These records reflect the history of the Friends Book Society, founded in 1834. It consists of minute books and two histories of the society. It also includes a small amount of modern material taking the history of the society up to the present day. The minutes reflect the rules of the society and how these have changed over time, the changing membership, the proposal of books, their flow around the membership and their eventual sale.
Friends Book Society
- This material is held at
- ReferenceGB 1103 FBS
- Dates of Creation1834-Present
- Language of MaterialEnglish
- Physical Description1 box
Scope and Content
Administrative / Biographical History
The Friends Book Society was set up in 1834 by 10 members of the Friends Meeting House in Huddersfield. They implemented a number of rules including a limit of no more than 15 members, and fines for non-attendance at meetings and returning books late. The number of Quakers members declined to none until the 1980s. Initially, the society met 4 times per year in member's houses to eat together and choose books which were then purchased and circulated. Meetings dropped to 3 per year in 1873. The circulation list was based on locality, rather than seniority,
There has always been an annual subscription for the society, which was 10 shillings and 6 pence in 1834 and £25 today. Fines for non-attendance and late flow of books were dropped years ago. As a result books take 2-3 years to circulate, and should not be circulated outside the Society's members and partners. An AGM takes place in November each year when accounts are presented to the membership and the annual subscription determined.
At the foundation of the society books were chosen as worthy rather than interesting and so no works of fiction were included. In modern days, 10-20% are fictional and members are free to nominate any book of their choice as long as it has not been previously circulated. This is often based on positive reviews, although occasionally books are leant by members on personal recommendation. Members speak on their nomination and then 24 books per year are chosen, about 8 per meeting. Voting takes place by members placing black and white draughts in corresponding bags. If the colours match it's a vote in favour, if they don't, it's a vote against. The books with the highest votes are 'voted in'. The secretary buys the books from a local bookshop in order to support local trade, and places a circulation list in them. When they have finished circulation they come up for auction at the next meeting. The prosposer is expected to bid at least 25% of the purchase price for it, this used to be 33% and was 50% for most of the last 180 years. Members are not obliged to read the books chosen, although many enjoy reading books outside their personal tastes.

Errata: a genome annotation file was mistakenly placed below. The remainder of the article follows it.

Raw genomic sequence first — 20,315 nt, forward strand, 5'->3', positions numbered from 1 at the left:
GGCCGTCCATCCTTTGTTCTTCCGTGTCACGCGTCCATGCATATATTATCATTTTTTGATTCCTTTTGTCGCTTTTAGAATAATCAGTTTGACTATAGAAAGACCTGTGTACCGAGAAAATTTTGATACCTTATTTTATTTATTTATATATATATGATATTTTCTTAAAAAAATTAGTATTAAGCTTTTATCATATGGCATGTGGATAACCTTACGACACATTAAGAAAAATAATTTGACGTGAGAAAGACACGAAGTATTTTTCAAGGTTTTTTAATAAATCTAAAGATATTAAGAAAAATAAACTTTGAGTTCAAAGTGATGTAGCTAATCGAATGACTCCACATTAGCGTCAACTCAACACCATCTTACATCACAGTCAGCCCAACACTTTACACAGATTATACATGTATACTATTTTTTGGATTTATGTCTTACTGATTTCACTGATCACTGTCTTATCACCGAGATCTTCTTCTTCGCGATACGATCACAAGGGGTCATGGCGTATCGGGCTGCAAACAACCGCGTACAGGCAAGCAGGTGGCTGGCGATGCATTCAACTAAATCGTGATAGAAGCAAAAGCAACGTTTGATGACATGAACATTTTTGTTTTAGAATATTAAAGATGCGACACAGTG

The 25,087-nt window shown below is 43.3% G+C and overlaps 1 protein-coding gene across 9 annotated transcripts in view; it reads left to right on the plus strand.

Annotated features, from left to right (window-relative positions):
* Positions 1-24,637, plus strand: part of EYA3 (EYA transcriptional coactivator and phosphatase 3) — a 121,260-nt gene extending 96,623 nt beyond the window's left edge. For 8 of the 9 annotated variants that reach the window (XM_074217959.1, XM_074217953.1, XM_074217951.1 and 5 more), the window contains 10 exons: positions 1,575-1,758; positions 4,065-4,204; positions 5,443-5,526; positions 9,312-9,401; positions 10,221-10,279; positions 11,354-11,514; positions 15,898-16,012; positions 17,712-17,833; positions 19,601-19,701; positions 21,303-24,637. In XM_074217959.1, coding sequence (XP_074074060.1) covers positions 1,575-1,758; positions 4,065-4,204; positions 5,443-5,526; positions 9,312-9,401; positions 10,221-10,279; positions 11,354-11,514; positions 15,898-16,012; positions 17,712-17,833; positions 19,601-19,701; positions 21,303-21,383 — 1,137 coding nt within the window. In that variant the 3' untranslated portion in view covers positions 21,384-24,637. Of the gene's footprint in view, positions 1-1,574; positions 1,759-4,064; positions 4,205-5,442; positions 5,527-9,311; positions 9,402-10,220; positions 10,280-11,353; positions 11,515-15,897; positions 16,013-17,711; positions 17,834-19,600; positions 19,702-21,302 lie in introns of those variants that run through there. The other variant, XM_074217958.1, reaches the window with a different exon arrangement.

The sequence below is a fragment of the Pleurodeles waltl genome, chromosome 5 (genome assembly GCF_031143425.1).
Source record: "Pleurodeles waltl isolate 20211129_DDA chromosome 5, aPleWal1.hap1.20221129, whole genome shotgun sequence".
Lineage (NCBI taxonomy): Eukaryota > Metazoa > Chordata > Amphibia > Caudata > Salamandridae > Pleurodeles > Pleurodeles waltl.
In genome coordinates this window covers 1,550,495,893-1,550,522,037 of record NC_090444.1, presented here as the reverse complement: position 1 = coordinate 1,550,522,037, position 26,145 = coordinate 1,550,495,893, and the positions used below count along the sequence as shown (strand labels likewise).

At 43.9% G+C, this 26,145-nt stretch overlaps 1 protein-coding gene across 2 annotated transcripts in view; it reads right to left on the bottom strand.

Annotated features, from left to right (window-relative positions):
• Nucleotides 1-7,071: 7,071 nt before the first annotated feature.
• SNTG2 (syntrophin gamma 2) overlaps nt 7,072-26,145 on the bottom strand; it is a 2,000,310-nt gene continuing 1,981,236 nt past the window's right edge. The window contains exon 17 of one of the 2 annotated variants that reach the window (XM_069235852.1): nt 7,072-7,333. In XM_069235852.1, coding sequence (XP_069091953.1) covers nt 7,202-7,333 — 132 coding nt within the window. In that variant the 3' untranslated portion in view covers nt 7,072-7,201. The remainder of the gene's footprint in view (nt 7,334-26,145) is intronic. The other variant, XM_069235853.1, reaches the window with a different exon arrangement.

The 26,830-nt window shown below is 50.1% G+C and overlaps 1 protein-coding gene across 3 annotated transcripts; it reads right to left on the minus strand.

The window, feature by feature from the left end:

Members host meetings in turn, and this usually means once every four years depending on the number of members. Choice of meeting date and meal is down to the host although they generally take place on a Friday at 7pm, the meeting occurring before the meal. New members can be nominated once a vacancy occurs. If the vacancy is due to the death of an existing member, their partner will be offered it first as their right. If there are more nominees than vacancies, members will be chosen by lot. There have been revisions to the society's rules over the years, namely in 1918 and in the 1980s, and the last review occurred in 2012.
Two histories of the society have been written and can be found in FBS/2.
- Adapted from the 'Introduction to the Friends Book Society' by Jeremy Cuss, Jul 2015.
Original available for consultation by appointment
In the custody of the society until deposit with the archive.